March 28, 2020

Going Where Justice Calls

Every day since Donald Trump rescinded the Dream Act, one hundred twenty dreamers have lost their DACA protections. This means that they can be deported at any time from the only country they know (and love) to a country that they were born in, but do not recognize in any meaningful way.

Last week, a group of justice seekers decided to speak up.

I was part of a multi-generational gathering of Jews and their allies, of all affiliations and no affiliations. More than one hundred folks milled about at the corner of Santa Monica Boulevard and Sepulveda, listening to Hebrew songs and protest songs, listening to speeches, chanting, clapping, and shmoozing. This was a gathering that would have pleased any program director of any Federation. These hundred plus folks were not, however, at a Federation fundraiser, or a hip synagogue social held outside on the street. This was a political demonstration outside the offices of Sen. Dianne Feinstein.

The point of the gathering was clear: No vote for a Continuing Resolution (CR) without the passage of the Dream Act. Feinstein voted against the last CR, and we were there to thank her and to strengthen her resolve, the resolve of the Democratic caucus in general to once again demand a clean Dream Act. A Dream Act that does not hold the fates of 800,000 young people hostage to a wall, or an extreme right wing immigration agenda.

One of the most profound questions that is facing our country today is this: What does it mean to be a citizen? Is citizenship merely the result of the accident of birth? The granting of a certificate? The culmination of a bureaucratic odyssey? Or is citizenship a commitment to certain bonds of mutual responsibility and care? Is citizenship perhaps the promise and practice of upholding the ideals of creating a more perfect union? Are the commitments of citizenship actually those commitments to supporting family and community? To working hard and creating human happiness for self and others?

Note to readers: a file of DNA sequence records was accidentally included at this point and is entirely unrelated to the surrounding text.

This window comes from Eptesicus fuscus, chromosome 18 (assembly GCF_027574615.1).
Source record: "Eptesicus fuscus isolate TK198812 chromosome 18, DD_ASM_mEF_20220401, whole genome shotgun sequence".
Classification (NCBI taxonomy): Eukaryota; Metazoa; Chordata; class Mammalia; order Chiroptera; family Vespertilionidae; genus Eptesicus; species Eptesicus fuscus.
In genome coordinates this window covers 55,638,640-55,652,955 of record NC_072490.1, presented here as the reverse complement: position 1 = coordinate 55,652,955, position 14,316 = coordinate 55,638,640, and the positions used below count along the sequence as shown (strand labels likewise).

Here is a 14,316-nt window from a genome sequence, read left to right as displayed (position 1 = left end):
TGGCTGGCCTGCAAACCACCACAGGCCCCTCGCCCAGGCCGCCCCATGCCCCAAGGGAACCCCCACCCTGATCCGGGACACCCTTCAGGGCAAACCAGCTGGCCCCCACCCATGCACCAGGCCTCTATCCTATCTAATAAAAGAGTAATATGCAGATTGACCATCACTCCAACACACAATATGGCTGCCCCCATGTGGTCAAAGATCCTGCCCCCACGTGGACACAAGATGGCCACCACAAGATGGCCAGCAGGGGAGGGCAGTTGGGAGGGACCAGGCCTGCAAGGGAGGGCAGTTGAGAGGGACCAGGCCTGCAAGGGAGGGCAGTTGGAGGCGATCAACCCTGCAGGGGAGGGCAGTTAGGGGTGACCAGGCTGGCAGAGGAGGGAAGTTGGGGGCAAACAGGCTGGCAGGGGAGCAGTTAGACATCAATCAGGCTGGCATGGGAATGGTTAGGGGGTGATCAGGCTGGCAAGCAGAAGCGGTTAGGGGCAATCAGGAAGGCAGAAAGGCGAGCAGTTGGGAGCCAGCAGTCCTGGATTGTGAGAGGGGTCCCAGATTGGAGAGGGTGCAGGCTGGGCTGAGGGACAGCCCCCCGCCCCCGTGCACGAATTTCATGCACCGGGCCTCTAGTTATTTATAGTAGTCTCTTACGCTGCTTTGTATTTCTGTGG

The point of the gathering was clear: No vote for a Continuing Resolution (CR) without the passage of the Dream Act.

The Jewish tradition teaches us that it is, rather, the commitment to mutual care and supporting the weakest among us; to creating a more just and prosperous community and society which defines what a citizen is. And so it is time that we changed the conversation. It is beyond time that we recognize that the dreamers, and their families and all immigrants—documented and undocumented, who are in this city and this country to create a life, to find security or refuge, to enjoy and proliferate the benefits of justice and democracy—are already citizens. We just have to work out how to get them their papers.

The Jewish people is an immigrant people, a refugee people, and a diasporic people. We know in our bodies the precariousness of knocking at the door of countries who did not want us to enter, and the promise of those who opened their doors. The Jewish community in the United States, after a pretty rocky start, has enjoyed the benefits of security and stability that are the result of being welcomed to this country.

We also know what happens when citizenship is narrowly defined based solely on the accident of birthplace or skin color. We remember that when Jews were deported from Paris during World War II, the buses wound their ways through the streets filled with Parisians who knew who the passengers were, knew what was happening to them, and where they would end up, and did not protest—because they didn’t consider the Jews citizens. So-called upstanding citizens with the right papers and the right blood and the right race, let this happen.

We will not let this happen again.

The sting of disappointment in the evening was that though the Jews were there, (gathered by Bend the Arc: Jewish Action, together with IKAR and Reform CA) the Federations were not. The “leadership” of the Jewish community need not consult the latest Pew research poll to find out where the Jews, young and old, are. They are on the corner of Santa Monica and Sepulveda, and similar street corners in dozens of other cities and in our nation’s capital. They are where justice calls.

Rabbi Aryeh Cohen is the Rabbi-in-Residence for Bend the Arc: Jewish Action in Southern California.